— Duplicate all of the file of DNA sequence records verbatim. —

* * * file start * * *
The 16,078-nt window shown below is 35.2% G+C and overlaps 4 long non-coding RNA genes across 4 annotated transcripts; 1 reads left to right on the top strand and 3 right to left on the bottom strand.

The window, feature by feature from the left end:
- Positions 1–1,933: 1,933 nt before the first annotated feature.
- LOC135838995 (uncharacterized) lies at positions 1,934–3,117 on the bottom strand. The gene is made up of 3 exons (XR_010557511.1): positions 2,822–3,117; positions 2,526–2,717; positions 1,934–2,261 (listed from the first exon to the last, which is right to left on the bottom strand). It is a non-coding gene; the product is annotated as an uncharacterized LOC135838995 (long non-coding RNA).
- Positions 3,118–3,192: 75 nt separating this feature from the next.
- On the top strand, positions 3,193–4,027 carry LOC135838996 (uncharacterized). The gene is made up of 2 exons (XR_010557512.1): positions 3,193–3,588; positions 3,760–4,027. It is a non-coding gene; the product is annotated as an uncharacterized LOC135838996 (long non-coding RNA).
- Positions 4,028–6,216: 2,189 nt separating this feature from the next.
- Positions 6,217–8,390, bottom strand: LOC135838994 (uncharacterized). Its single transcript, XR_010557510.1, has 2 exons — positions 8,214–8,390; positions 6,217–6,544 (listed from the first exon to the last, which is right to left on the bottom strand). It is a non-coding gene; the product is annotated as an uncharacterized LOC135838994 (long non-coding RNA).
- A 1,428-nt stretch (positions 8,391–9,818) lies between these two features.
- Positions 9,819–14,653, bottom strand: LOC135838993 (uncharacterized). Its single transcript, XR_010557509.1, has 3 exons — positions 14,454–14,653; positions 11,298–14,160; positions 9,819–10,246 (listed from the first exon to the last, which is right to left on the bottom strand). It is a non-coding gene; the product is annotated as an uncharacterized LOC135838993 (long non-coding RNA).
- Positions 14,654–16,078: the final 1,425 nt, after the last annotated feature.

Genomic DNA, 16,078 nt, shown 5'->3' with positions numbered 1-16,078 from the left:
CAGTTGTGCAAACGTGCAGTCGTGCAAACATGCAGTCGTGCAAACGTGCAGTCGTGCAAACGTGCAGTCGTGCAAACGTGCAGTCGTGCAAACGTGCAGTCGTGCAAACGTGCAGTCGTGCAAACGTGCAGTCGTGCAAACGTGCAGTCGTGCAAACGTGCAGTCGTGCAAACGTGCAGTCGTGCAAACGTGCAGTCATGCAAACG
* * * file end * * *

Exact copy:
The 16,078-nt window shown below is 35.2% G+C and overlaps 4 long non-coding RNA genes across 4 annotated transcripts; 1 reads left to right on the top strand and 3 right to left on the bottom strand.

The window, feature by feature from the left end:
- Positions 1–1,933: 1,933 nt before the first annotated feature.
- LOC135838995 (uncharacterized) lies at positions 1,934–3,117 on the bottom strand. The gene is made up of 3 exons (XR_010557511.1): positions 2,822–3,117; positions 2,526–2,717; positions 1,934–2,261 (listed from the first exon to the last, which is right to left on the bottom strand). It is a non-coding gene; the product is annotated as an uncharacterized LOC135838995 (long non-coding RNA).
- Positions 3,118–3,192: 75 nt separating this feature from the next.
- On the top strand, positions 3,193–4,027 carry LOC135838996 (uncharacterized). The gene is made up of 2 exons (XR_010557512.1): positions 3,193–3,588; positions 3,760–4,027. It is a non-coding gene; the product is annotated as an uncharacterized LOC135838996 (long non-coding RNA).
- Positions 4,028–6,216: 2,189 nt separating this feature from the next.
- Positions 6,217–8,390, bottom strand: LOC135838994 (uncharacterized). Its single transcript, XR_010557510.1, has 2 exons — positions 8,214–8,390; positions 6,217–6,544 (listed from the first exon to the last, which is right to left on the bottom strand). It is a non-coding gene; the product is annotated as an uncharacterized LOC135838994 (long non-coding RNA).
- A 1,428-nt stretch (positions 8,391–9,818) lies between these two features.
- Positions 9,819–14,653, bottom strand: LOC135838993 (uncharacterized). Its single transcript, XR_010557509.1, has 3 exons — positions 14,454–14,653; positions 11,298–14,160; positions 9,819–10,246 (listed from the first exon to the last, which is right to left on the bottom strand). It is a non-coding gene; the product is annotated as an uncharacterized LOC135838993 (long non-coding RNA).
- Positions 14,654–16,078: the final 1,425 nt, after the last annotated feature.

Genomic DNA, 16,078 nt, shown 5'->3' with positions numbered 1-16,078 from the left:
CAGTTGTGCAAACGTGCAGTCGTGCAAACATGCAGTCGTGCAAACGTGCAGTCGTGCAAACGTGCAGTCGTGCAAACGTGCAGTCGTGCAAACGTGCAGTCGTGCAAACGTGCAGTCGTGCAAACGTGCAGTCGTGCAAACGTGCAGTCGTGCAAACGTGCAGTCGTGCAAACGTGCAGTCGTGCAAACGTGCAGTCATGCAAACG